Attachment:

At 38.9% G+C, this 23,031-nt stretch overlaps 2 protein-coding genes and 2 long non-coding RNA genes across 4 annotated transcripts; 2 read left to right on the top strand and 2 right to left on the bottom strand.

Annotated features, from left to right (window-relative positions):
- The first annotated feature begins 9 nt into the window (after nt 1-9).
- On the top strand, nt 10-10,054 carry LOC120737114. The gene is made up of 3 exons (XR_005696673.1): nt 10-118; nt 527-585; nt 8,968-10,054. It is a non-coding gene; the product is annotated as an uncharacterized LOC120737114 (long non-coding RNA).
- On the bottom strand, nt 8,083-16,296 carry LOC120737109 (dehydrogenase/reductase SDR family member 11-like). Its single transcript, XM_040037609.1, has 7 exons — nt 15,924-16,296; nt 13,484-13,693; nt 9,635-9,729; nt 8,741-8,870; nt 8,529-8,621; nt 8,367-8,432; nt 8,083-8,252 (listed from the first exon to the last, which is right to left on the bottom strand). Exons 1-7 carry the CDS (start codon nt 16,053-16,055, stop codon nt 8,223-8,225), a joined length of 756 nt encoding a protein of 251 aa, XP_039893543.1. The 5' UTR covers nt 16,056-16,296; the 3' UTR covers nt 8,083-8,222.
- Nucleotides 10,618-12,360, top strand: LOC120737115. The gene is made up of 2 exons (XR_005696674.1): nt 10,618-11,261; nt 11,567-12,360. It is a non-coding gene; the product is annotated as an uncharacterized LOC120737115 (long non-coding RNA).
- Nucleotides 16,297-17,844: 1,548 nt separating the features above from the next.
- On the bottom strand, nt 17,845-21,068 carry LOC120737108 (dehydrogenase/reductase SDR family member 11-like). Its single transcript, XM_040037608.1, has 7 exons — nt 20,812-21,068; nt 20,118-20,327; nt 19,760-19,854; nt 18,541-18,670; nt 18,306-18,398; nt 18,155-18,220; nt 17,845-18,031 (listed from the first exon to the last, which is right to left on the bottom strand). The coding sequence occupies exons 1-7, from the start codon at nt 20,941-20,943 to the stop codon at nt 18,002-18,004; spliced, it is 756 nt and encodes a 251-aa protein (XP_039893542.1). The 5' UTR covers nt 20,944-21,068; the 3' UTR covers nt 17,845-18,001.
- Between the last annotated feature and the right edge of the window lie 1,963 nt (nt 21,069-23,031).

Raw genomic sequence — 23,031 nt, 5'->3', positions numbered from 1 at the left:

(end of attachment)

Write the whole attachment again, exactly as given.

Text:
At 38.9% G+C, this 23,031-nt stretch overlaps 2 protein-coding genes and 2 long non-coding RNA genes across 4 annotated transcripts; 2 read left to right on the top strand and 2 right to left on the bottom strand.

Annotated features, from left to right (window-relative positions):
- The first annotated feature begins 9 nt into the window (after nt 1-9).
- On the top strand, nt 10-10,054 carry LOC120737114. The gene is made up of 3 exons (XR_005696673.1): nt 10-118; nt 527-585; nt 8,968-10,054. It is a non-coding gene; the product is annotated as an uncharacterized LOC120737114 (long non-coding RNA).
- On the bottom strand, nt 8,083-16,296 carry LOC120737109 (dehydrogenase/reductase SDR family member 11-like). Its single transcript, XM_040037609.1, has 7 exons — nt 15,924-16,296; nt 13,484-13,693; nt 9,635-9,729; nt 8,741-8,870; nt 8,529-8,621; nt 8,367-8,432; nt 8,083-8,252 (listed from the first exon to the last, which is right to left on the bottom strand). Exons 1-7 carry the CDS (start codon nt 16,053-16,055, stop codon nt 8,223-8,225), a joined length of 756 nt encoding a protein of 251 aa, XP_039893543.1. The 5' UTR covers nt 16,056-16,296; the 3' UTR covers nt 8,083-8,222.
- Nucleotides 10,618-12,360, top strand: LOC120737115. The gene is made up of 2 exons (XR_005696674.1): nt 10,618-11,261; nt 11,567-12,360. It is a non-coding gene; the product is annotated as an uncharacterized LOC120737115 (long non-coding RNA).
- Nucleotides 16,297-17,844: 1,548 nt separating the features above from the next.
- On the bottom strand, nt 17,845-21,068 carry LOC120737108 (dehydrogenase/reductase SDR family member 11-like). Its single transcript, XM_040037608.1, has 7 exons — nt 20,812-21,068; nt 20,118-20,327; nt 19,760-19,854; nt 18,541-18,670; nt 18,306-18,398; nt 18,155-18,220; nt 17,845-18,031 (listed from the first exon to the last, which is right to left on the bottom strand). The coding sequence occupies exons 1-7, from the start codon at nt 20,941-20,943 to the stop codon at nt 18,002-18,004; spliced, it is 756 nt and encodes a 251-aa protein (XP_039893542.1). The 5' UTR covers nt 20,944-21,068; the 3' UTR covers nt 17,845-18,001.
- Between the last annotated feature and the right edge of the window lie 1,963 nt (nt 21,069-23,031).

Raw genomic sequence — 23,031 nt, 5'->3', positions numbered from 1 at the left: